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Wills & Trusts

Friday, October 23, 2020

What Are the Disadvantages of a Trust?


Trusts have become an increasingly popular estate planning tool. Individuals with significant assets and complex family dynamics favor trusts to avoid the expense, public record, and protracted probate process.

However, as attractive as trusts can be for some, they aren’t the right choice for everyone. To make the proper estate planning decision for your family, Texas trusts attorneys strongly encourage you to consider not only the aforementioned trust benefits but also a few common disadvantages associated with trusts.

What are the Disadvantages of a Trust?

1.
Read more . . .


Thursday, September 24, 2020

What Are the Rights of a Trust Beneficiary in Texas?


The rights of the beneficiary of a trust in Texas will depend on the language of the trust and our state’s statutory and case law. Generally, the terms of the trust document will take precedence over the statutes about the duties of the trustee and the rights of the beneficiaries, but the Texas Trust Code sets some hard limits about how far the trust document can deviate from the statutes. Also, the type of trust and the type of beneficiary will affect the beneficiary’s rights.

If you have questions about the rights of a trust beneficiary in Texas, a Read more . . .


Monday, August 17, 2020

What Are Spousal Lifetime Access Trusts (SLATs)?


Trusts offer many advantages: avoiding probate, managing distribution of assets, and ensuring that your wishes are carried out after your death. However, you might wonder if there are any benefits trusts provide to the living? The short answer is “Yes.”

Texas trust attorneys have been working diligently to advise clients about the merits of Spousal Lifetime Access Trusts. Read more . . .


Monday, July 27, 2020

5 Things You May Not Know About Special Needs Trusts in Texas


Garden-variety estate planning will not get the job done when you have a child with special needs. You want to provide financial security for your child’s future, but if he inherits assets directly from you when you die, he might lose his eligibility for public assistance programs like Medicaid and Supplemental Security Income (SSI). Losing those benefits could cost him far more than the amount you give him in your will or through intestacy.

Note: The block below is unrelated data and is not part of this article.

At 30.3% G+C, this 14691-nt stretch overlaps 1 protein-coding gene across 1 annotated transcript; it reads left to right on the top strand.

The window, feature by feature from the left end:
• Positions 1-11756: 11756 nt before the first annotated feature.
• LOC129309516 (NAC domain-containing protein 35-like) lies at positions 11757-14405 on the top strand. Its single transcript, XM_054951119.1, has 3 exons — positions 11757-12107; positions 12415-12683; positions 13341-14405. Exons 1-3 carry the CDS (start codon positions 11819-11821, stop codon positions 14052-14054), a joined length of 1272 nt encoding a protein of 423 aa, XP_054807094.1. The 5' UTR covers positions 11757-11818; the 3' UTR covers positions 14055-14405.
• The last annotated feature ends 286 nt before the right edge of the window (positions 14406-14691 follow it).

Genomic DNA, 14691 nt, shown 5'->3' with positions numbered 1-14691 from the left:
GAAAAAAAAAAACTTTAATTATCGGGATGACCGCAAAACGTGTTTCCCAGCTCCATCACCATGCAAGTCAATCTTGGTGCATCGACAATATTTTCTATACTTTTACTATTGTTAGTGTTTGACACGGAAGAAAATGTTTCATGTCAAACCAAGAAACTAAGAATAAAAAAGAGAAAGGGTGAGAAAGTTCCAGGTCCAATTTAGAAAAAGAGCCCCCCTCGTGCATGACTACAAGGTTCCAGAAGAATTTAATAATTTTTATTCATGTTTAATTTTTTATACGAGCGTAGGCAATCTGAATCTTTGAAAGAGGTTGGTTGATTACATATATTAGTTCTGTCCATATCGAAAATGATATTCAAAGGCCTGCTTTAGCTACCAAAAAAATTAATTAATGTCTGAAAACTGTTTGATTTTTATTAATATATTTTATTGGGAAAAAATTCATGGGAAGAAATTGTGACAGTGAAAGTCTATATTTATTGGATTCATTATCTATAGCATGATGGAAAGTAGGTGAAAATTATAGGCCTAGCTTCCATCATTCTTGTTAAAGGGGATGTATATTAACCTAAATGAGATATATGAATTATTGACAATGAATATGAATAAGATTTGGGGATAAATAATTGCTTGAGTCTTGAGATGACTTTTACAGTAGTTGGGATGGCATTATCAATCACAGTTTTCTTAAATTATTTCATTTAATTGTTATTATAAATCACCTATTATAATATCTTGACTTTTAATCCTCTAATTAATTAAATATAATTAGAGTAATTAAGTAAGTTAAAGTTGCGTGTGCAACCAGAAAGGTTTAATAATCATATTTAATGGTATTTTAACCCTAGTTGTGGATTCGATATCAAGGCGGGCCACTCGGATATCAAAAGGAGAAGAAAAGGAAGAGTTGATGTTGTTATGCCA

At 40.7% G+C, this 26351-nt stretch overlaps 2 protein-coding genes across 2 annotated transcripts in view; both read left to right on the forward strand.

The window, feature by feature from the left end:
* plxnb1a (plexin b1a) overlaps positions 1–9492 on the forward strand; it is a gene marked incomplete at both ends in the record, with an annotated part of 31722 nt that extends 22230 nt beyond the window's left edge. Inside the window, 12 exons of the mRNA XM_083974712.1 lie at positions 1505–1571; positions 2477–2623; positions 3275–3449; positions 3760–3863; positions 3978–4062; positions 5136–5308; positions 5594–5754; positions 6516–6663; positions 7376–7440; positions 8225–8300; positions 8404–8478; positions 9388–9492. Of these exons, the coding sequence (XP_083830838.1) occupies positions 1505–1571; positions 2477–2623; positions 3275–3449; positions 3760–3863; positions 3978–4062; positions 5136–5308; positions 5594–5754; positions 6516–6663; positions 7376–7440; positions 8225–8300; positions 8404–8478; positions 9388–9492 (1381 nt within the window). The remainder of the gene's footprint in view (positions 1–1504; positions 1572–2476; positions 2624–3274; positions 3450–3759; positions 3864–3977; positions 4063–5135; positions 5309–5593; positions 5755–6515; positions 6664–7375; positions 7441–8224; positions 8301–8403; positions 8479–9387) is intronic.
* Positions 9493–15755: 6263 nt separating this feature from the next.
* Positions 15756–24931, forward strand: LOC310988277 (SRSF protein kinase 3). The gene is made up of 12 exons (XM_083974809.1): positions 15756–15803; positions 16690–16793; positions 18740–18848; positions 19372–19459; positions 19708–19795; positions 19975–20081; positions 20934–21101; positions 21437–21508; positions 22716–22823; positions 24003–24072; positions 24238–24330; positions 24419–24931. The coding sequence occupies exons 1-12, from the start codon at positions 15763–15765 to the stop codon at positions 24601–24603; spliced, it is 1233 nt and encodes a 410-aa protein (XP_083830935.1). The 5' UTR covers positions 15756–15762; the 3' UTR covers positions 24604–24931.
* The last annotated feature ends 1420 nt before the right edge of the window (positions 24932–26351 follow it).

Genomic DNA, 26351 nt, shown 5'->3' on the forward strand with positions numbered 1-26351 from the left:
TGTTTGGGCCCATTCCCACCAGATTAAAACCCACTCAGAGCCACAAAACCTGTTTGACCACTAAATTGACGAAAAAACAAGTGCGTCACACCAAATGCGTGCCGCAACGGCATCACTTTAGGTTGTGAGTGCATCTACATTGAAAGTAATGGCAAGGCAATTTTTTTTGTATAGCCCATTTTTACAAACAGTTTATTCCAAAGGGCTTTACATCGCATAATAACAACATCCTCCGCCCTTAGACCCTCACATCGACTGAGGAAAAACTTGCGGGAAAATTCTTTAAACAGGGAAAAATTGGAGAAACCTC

Estate planning laws in Texas and other states created a specialized type of trust that addresses this problem.

What You Should Know About a Special Needs Trust

A Special Needs Trust, also called a Supplemental Needs Trust, lets you arrange for some financial means for your child without jeopardizing his access to government benefits.
Read more . . .


Monday, May 18, 2020

Are Pet Trusts Available in Texas?


Yes, Texas law does allow people to plan for the care of their pets through pet trusts and other estate planning tools. A Texas pet trusts attorney can help you create the right documents to ensure that your beloved cats, dogs, and other pets will have the care they need in the event of an emergency and down the road, if your pets outlive you.

Pet Trusts in Texas

You have the option to provide for your pets in a traditional trust or a special type of legal device called a statutory pet trust.
Read more . . .


Friday, April 17, 2020

Using Trusts for Minors in Estate Planning


Minors cannot receive inheritances or property. Therefore, it is important to include provisions with an estate plan for a minor’s interest. Trusts are excellent tools for managing a minor’s interest in an estate until the minor is an adult. A


Read more . . .


Monday, December 16, 2019

How Does a Gun Trust Work?


Do you own guns in Texas? Are you interested in purchasing Title II firearms restricted by the National Firearms Act (NFA)? If so, you may want to discuss a gun trust with a Texas gun trust lawyer. A gun trust allows you to protect your guns during and after your lifetime without the issues that often arise after a gun owner's death.

What Is a Gun Trust in Texas?

A gun trust is a revocable trust created to hold title to your firearms.
Read more . . .


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